Washington-Washington State playing for pride in Apple Cup
It's been a dismal season for 1-10 Washington State and 0-10 Washington
Fox Sports will nationally televise the 101st installment of the rivalry
"Guys are preparing hard," said UW's Mesphin Forrester. "It's the Apple Cup!
My mission, had I chosen to accept it, was to head north and west, to the target-rich environment of the 2008 Apple Cup, where the only thing worse than the puns -- "Full of Worms," and "Crapple Cup" blared two recent headlines -- would be ... the football.
Good news for those in the habit of slowing down to have a leisurely gander at car accidents: Fox Sports has made the Apple Cup, which kicks off in Pullman at noon, its national TV game. In what amounts to one more insult in a season replete with them, the 1-10- Washington State Cougars are 4 1/2-point underdogs to the 0-10 Washington Huskies, who have not won a game in a calendar year. This meeting of misbegotten squads reminds me of the 1983 Repus Bowl (that's Super, spelled backward), a battle of the 1-11 Houston Oilers and the 1-11 Tampa Bay Buccaneers. A timeless passage crafted by my former colleague Steve Wulf applies to this Saturday's Pileup on the Palouse:
"Yes, this was the Small One, the battle of the beatens, the movable object meeting the resistible force. There were only tomorrows. When these two teams get together, nothing can happen. This game was for a marble."
If it were a movie, the '08 Apple Cup would be Son of Frankenstein, the logical heir to what has stood, for the last quarter century, as the worst Division I football game ever played in the Pacific Northwest. Contested in Old Testament rains, the 1983 Oregon-Oregon State game was played to a 0-0- tie. It lives in infamy as the Toilet Bowl.
At least those two teams combined for four wins. Unable to handle the prosperity of its lone victory this season, a 48-9 decision over I-AA Portland State, the Cougs surrendered 63, 28, 66, 69, 58, 59 and 31 points in their subsequent seven losses.
The news hasn't been all bad. In a 69-0 whitewash at the hands of USC -- the day Washington State's 280-game scoring streak came to an end -- the Cougars blocked an extra point. They can build on that!
The truth, of course, is that the news has pretty much been all bad. The Cougars have been so compromised by serious injuries to two of their quarterbacks that coach Paul Wulff resorted to holding open tryouts for the position.
The Huskies lost star quarterback Jake Locker to a broken thumb at the end of September; earlier this week, lame duck head coach Ty Willingham announced that Locker is done for the year.
My mission was to "have fun" with the '08 Crapple Cup, to make sport of the efforts of the Huskies and Cougs. Because, you know, they're losers. They have it coming, right?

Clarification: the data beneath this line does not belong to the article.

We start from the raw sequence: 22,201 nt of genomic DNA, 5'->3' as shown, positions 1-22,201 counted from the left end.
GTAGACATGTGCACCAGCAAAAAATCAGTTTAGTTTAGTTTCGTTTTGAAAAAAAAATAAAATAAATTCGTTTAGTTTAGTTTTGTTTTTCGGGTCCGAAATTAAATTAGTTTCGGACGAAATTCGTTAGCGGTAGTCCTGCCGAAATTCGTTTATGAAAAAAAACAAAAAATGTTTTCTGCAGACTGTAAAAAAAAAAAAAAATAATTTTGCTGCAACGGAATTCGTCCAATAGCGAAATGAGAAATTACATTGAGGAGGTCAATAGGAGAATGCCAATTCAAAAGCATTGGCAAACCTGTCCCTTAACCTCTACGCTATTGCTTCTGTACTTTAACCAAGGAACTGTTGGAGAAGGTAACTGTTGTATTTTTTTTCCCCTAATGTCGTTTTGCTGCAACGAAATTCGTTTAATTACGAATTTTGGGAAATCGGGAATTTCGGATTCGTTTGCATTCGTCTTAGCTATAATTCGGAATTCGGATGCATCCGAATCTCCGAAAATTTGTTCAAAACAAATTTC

And then my phone rang, and it was Mesphin Forrester, Washington's fifth-year cornerback, a guy I remembered from last season when he returned an interception 54 yards for a touchdown against USC. He was coming off the practice field. He'd gotten the message that I wanted to talk to some players. I could hear voices behind him -- loud, energetic, hopeful, upbeat voices. What was up with that?
"Well, yeah, we're 0-10," he said. "But there hasn't been much of a drop-off [in effort and intensity]. Guys are still in the film room. Guys are preparing really hard. We had a great practice today, and we're feeling really confident going into this game. It's the Apple Cup!"
I asked him what kept him going as the futility mounted and the fans turned on the team and head coach got canned. He pointed out, first of all, that plenty of Huskies fans haven't bailed on the squad. Then he talked about athletic pride. "I still have faith in my abilities," Forrester said. "I'm keeping my head up, telling other guys to keep their heads up, reminding them we need to go out and fight every week."
I flashed to an old Springsteen lyric:
At the end of every hard-earned day/
There is an upside to adversity, as tight end Huskies Michael Gottlieb pointed out to me. "As things have gotten tougher and tougher," he said, "if forces you to face the question: How am I going to keep going? I see this as an opportunity to build character, to fight through tough times."
Where did he and his teammates find the will to study film, lift weights, strap it on for practice every day?
"To be honest," he told me, "we look forward to practice. The stands are empty, there's nothing hanging over our heads. We're just out there having fun."
Just when I was ready to give up on these guys -- didn't they know they were supposed to be miserable and funereal? -- Gottlieb threw me a bone.
"Honestly, just watching football on TV is tough," he said. "Not just because you hear negative things said about our program. We've become conditioned to that. Just hearing the announcers praise other people ... this may sound wrong, but it hurts to see other people have success, you know what I mean?"
That's more like it. What else hurts? The pity of outsiders. He would almost prefer criticism to pity. "When I'm around some of my [non-football] friends, they go out of their way to avoid the subject," said Gottlieb. "I can tell they don't want to bring it up. For some reason, that hurts.
"When you break down our game film, it's a mistake here, a mistake there, a bunch of mistakes in sequence. But it's not like the effort's not there."
At the end of every hard-earned day ...
"We want to win. We're dying to win," said Gottlieb. "We come out to practice every Tuesday hungry as hell. We want to fix what's wrong and get a win."
People find some reason to believe.
Said Gottlieb: "This could be the week."